The Tribune News Service's article: "Aides warned Trump not to attack North Korea's leader personally before his fiery UN address," gives another confirmation for the year that President Trump did what he wanted and defied the advice of his aides. The parts of the President's first UN General Assembly speech that have been most reported on were when the President referred to North Korean leader Kim Jong-un as "rocket man" and saying that the US would "totally destroy North Korea."

Aides were right; Trump escalates rhetoric

Those widely reported statements were apparently not part of the speech that was vetted by senior aides.

In the article, it states that the reason why the President went off script was that he wanted to take a harder line against the Democratic People's Republic of Korea (DPRK), which is the official name for the North Korean government. The article also said that for months, Trump's senior aides had been trying to talk Trump out of making personal attacks against Kim Jong-un as he has continued to do so since entering the Oval Office.

His aides' concerns -- including those of national security adviser H.R. McMaster -- was that those personal attacks would further escalate their war of words and that they would also undermine the efforts of diplomacy that were already being enforced through sanctions.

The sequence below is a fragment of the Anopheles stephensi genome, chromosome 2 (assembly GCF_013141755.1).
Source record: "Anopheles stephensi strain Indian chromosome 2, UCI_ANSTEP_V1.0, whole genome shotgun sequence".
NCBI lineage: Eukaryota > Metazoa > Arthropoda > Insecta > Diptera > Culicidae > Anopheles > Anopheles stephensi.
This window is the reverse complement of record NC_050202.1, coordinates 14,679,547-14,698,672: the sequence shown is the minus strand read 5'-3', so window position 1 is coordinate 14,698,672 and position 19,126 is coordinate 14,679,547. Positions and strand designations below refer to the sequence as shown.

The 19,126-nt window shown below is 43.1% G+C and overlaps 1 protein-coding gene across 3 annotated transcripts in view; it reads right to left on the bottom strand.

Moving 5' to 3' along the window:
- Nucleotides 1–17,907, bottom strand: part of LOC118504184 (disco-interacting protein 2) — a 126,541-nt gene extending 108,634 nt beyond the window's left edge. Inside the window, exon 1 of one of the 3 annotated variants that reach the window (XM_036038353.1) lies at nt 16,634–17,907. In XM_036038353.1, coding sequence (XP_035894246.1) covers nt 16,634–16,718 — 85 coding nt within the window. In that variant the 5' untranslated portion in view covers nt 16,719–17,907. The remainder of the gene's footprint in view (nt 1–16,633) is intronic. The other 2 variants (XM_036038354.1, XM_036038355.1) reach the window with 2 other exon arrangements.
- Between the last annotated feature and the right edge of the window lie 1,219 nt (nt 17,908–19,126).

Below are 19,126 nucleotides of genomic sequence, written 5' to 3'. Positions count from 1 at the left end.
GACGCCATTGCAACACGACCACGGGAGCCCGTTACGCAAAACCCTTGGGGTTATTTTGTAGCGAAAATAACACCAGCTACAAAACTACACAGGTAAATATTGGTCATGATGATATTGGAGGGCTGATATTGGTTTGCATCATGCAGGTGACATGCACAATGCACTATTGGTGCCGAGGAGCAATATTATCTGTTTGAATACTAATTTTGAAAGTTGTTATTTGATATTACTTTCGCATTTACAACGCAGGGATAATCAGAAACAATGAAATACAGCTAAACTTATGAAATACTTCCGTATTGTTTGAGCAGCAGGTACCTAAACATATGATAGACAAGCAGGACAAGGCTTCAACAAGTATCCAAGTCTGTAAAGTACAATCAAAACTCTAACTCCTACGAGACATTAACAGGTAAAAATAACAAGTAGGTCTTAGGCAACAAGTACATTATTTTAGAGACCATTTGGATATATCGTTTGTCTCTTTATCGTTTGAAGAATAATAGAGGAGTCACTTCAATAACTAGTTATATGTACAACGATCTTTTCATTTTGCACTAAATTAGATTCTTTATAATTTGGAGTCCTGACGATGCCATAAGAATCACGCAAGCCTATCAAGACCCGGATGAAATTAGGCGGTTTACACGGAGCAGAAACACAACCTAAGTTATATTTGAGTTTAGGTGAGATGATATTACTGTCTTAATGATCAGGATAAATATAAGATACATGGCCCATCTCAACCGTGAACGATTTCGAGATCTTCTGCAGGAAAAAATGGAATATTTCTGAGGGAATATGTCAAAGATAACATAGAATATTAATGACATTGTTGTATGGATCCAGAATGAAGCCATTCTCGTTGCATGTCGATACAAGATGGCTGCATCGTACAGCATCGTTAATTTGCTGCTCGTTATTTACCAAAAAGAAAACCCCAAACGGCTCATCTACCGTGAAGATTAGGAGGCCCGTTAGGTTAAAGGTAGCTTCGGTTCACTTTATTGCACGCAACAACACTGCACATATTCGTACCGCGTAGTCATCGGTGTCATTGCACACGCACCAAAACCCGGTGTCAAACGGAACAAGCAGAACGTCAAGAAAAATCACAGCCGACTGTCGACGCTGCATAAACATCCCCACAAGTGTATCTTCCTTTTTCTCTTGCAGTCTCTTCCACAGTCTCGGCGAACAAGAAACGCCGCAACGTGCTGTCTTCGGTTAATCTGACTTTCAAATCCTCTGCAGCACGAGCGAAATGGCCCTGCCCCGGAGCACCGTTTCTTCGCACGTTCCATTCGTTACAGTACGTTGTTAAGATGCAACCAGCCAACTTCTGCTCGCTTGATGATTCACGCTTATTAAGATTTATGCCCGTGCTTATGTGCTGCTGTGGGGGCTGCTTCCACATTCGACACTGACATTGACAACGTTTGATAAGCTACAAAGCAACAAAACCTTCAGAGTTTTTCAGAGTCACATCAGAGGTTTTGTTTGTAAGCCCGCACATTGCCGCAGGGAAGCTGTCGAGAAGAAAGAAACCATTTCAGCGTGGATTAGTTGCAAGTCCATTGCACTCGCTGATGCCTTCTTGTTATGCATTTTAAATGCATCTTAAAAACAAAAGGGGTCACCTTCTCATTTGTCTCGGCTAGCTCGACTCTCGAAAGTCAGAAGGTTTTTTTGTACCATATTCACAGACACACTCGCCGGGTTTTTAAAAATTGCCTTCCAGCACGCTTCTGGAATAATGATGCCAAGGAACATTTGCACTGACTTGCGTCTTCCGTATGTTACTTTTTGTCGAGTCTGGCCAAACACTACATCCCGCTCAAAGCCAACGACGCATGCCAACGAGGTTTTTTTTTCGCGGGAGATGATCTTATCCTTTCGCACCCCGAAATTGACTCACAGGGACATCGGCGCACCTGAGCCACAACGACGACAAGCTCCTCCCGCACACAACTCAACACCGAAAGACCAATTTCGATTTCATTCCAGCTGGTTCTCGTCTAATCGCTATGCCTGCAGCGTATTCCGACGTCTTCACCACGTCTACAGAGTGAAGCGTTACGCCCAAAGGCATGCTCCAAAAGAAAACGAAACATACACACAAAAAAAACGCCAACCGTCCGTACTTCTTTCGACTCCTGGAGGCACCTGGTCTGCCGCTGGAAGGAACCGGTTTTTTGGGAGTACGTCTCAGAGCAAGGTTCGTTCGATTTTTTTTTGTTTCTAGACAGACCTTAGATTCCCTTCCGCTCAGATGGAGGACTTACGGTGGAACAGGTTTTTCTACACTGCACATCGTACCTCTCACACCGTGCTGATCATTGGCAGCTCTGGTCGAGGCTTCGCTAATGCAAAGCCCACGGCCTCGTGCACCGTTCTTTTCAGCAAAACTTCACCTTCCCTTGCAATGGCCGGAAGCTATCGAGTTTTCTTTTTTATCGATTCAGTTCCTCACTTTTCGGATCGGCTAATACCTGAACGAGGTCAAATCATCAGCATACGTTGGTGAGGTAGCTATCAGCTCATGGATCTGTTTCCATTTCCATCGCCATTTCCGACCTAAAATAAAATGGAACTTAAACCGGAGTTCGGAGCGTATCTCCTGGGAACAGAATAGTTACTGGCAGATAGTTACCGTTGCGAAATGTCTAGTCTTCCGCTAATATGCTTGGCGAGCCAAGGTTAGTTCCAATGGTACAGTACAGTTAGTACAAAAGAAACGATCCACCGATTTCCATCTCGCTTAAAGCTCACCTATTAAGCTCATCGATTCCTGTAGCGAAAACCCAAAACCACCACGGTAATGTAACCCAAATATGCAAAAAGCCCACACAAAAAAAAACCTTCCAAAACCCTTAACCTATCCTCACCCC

In fact, the response from Pyongyang -- the capital of North Korea -- only confirmed the escalation when Mr. Kim released a statement saying that the Trump had defied him and humiliated him in front of the world at the UN and that it was the "most ferocious declaration of war in history."

Trump's rhetoric will not result in talks

Before making the statement before the UN General Assembly where world leaders gathered last week, Trump's rhetoric was contained and isolated.

But before world leaders, Kim Jong-un saw the President make a public mockery of his rule. The dynastic leader called Trump "a mentally deranged US dotard" who he threatened "with fire."

Also, for months; President Trump and Mr. Kim have been exchanging insults via state media and on Twitter, which finally seemed to "come to a head" over Guam which Pyongyang threatened to attack them with ballistic missiles.

With President Trump's extreme rhetoric, the nation and the entire world was witness to the most intense level of the conflict reached before the war.

Despite this, there was still the view that they could somehow reach a point where the US and North Korea could sit down for Talks. But many experts have already concluded that talks are not an option, especially under the conditions of disarmament. The last time there were talks; China, South Korea, Japan, Russia and the US held them at the Diaoyutai State Guesthouse in Beijing between 2003 until 2009, before they broke down.

The article also referred to a Northeast Asia specialist at Harvard's Kennedy School, John Park, who said that the insults had created a new reality.

He suggests that these insults will do even less to getting the DPRK back to the negotiating table and that it's already too late.